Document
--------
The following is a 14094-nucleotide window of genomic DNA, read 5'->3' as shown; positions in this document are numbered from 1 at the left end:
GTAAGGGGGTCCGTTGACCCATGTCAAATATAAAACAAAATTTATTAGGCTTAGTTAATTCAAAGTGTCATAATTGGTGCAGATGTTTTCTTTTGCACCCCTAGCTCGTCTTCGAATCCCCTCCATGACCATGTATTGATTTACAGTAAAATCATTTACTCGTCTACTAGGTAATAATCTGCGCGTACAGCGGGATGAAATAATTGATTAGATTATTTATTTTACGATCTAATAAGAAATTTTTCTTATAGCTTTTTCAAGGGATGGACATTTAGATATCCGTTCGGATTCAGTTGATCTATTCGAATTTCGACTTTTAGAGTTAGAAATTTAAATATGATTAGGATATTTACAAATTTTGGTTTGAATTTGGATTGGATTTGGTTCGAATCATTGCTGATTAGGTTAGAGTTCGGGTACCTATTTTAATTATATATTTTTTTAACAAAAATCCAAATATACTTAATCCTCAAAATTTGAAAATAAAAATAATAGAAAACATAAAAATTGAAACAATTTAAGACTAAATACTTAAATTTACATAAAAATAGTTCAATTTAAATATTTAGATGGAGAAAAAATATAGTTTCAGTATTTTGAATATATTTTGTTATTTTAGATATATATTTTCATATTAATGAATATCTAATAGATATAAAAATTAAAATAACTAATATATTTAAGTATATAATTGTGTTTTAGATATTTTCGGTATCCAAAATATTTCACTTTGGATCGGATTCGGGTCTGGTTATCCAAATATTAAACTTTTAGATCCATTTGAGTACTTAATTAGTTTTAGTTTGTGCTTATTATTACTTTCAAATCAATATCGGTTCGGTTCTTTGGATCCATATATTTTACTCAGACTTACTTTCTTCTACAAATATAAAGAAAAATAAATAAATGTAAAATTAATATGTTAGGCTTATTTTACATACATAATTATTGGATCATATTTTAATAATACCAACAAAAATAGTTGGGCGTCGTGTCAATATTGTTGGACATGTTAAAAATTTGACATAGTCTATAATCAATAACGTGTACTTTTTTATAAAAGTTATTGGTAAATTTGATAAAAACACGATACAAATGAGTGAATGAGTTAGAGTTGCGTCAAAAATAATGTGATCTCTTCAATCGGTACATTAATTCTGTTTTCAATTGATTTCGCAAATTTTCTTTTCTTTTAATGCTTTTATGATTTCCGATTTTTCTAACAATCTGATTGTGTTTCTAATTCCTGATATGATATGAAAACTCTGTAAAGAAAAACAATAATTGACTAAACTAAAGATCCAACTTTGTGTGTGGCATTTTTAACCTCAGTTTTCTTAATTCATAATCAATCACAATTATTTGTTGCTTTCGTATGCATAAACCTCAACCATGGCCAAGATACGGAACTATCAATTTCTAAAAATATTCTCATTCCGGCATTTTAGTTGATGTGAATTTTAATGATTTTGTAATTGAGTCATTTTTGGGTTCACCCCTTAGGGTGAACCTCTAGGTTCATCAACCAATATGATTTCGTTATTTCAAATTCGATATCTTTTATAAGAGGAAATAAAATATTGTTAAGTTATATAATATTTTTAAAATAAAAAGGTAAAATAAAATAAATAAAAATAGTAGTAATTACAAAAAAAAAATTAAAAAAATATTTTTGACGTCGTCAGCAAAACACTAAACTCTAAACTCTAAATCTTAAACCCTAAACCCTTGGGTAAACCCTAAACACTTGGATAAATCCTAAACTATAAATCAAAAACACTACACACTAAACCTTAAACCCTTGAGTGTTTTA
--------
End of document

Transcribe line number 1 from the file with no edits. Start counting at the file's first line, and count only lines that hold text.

The following is a 14094-nucleotide window of genomic DNA, read 5'->3' as shown; positions in this document are numbered from 1 at the left end: